Street Fighter 6 introduces a new mechanic in the series called Drive Gauge. These 6 bars underneath your health are your Drive Gauge and understanding them is essential to pushing your character to the limits. There are several different ways to use the Drive Gauge. By performing a special input with two buttons instead of one you’ll get an overdrive version of the move. These moves are usually faster, safer, or can combo easier but use up some of your meter as a result. If you run out of meter you enter Burnout State which makes the game much, much harder. If you’d like to learn more about these systems and how they all work together I’ll include some links in the description for anyone who might be interested in taking the plunge into Street Fighter 6.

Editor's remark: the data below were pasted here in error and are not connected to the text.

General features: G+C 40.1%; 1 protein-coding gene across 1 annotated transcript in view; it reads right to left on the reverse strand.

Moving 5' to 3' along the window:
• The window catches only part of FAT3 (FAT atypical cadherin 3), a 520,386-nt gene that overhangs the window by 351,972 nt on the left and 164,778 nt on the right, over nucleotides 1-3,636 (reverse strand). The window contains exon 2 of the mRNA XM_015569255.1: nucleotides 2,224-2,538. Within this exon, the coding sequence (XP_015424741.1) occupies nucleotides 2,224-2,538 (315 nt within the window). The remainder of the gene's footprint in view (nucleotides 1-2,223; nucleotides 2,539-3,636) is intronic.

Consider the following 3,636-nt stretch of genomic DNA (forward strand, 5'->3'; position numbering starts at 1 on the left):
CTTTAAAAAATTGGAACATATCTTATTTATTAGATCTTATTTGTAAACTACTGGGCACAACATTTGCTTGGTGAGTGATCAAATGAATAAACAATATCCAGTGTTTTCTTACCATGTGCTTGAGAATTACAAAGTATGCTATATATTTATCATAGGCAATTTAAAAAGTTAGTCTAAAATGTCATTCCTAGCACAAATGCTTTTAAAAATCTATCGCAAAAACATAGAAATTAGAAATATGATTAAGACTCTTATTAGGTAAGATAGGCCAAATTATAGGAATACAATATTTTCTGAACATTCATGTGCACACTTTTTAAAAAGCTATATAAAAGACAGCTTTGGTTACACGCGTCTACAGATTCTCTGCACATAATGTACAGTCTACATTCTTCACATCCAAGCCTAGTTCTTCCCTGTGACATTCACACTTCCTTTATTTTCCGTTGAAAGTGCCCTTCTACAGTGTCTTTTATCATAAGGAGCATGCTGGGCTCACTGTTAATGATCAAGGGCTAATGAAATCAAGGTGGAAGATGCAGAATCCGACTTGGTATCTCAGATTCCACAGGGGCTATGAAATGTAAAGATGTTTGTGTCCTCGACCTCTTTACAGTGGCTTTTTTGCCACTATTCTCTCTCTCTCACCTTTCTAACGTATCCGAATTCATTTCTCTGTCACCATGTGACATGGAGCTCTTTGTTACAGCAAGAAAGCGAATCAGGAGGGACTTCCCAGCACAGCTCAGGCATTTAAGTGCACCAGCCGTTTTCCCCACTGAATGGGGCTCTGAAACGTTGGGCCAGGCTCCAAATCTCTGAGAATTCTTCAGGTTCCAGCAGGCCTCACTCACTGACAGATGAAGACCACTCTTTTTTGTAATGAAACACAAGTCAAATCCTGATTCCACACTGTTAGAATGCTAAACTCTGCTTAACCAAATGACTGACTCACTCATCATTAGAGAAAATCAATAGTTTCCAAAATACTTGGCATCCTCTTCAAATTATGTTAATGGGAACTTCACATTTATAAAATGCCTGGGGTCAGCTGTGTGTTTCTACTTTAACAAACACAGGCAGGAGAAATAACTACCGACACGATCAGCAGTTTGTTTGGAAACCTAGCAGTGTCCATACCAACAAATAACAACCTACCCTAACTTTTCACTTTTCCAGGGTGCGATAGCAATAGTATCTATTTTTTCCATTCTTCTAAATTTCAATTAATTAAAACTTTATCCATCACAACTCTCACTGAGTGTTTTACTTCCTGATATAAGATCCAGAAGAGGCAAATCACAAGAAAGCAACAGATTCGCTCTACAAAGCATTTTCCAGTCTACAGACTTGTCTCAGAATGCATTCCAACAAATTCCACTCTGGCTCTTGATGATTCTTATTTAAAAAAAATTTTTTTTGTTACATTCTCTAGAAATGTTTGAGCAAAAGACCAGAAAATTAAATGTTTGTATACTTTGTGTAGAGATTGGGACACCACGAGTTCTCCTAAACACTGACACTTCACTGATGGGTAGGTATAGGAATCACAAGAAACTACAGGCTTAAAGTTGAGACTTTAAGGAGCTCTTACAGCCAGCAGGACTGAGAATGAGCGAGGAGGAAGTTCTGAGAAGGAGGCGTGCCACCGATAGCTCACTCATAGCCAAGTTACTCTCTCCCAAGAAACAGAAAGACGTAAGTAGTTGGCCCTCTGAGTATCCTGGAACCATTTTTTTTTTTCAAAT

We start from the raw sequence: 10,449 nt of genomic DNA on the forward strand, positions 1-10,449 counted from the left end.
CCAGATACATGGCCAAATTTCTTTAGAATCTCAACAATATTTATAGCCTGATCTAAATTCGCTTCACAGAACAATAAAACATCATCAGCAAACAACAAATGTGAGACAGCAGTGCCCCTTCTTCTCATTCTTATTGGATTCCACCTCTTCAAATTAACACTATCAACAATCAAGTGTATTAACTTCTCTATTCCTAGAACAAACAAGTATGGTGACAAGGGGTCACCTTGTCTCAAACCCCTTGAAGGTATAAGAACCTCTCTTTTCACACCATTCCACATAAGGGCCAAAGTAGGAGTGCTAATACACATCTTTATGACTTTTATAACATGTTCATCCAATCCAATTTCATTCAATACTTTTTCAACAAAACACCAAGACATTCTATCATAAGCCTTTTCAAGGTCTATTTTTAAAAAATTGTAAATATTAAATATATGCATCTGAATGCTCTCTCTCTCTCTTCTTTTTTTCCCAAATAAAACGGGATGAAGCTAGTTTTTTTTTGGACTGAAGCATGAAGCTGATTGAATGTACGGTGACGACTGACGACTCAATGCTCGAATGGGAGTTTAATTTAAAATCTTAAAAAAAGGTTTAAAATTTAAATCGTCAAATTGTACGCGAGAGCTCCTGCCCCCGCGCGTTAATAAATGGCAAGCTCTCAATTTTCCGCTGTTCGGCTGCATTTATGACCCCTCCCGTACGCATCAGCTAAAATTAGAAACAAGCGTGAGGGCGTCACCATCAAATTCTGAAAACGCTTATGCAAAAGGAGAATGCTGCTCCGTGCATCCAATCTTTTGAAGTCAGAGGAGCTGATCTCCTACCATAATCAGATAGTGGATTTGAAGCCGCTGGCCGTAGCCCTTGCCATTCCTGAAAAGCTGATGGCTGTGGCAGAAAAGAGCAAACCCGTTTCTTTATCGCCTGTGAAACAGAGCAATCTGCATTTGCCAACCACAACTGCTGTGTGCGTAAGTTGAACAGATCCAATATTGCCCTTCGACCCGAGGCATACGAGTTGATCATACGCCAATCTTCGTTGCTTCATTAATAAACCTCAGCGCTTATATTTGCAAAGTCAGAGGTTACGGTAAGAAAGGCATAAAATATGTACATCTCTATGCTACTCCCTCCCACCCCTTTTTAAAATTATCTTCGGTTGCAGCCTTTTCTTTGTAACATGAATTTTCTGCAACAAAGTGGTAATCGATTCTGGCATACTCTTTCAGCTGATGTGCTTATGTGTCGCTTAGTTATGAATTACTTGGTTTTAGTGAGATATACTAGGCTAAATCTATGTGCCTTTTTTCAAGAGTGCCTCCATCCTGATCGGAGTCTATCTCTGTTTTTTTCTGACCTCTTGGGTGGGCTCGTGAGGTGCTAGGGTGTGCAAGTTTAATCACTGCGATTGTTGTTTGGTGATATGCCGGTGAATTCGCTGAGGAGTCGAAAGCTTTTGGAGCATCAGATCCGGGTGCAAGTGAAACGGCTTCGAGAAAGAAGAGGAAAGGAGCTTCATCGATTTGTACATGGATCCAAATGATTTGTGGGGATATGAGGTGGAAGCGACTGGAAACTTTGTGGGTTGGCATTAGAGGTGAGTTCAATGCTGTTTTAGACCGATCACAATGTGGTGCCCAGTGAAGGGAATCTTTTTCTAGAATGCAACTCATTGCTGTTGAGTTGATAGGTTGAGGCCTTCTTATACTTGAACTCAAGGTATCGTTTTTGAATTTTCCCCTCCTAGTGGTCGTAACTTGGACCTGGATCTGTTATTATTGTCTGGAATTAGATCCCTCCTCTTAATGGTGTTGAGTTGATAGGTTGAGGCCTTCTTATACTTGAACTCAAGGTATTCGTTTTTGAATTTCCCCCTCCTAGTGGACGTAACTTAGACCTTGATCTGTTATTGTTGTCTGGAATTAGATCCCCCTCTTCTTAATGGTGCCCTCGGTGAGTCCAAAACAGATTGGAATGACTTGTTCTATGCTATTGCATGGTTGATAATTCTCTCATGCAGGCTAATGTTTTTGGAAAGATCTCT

Learning How to Play Chun-Li

Chun-Li is not an easy character to start with if you are brand new to traditional fighting games. She has two unique mechanics to her that on their own would be enough to dissuade new players from trying her out. But I’m a man of the people and I wasn’t going to let that stop me from playing a character I liked.

The first and most important mechanic to understand with Chun-Li is charge inputs. In order to execute a move with a charge input you first have to hold in a specific direction for a certain amount of frames before you gain access to the move. Charge inputs are the core mechanic behind Chun-Li’s fireballs which are essential tools to any character who has them. Charge inputs can be tricky to learn as you have to learn how long you need to hold back before flicking the stick forward and timing it with a button press. Mistime your charge input and you’ll just be fighting ghosts from across the screen.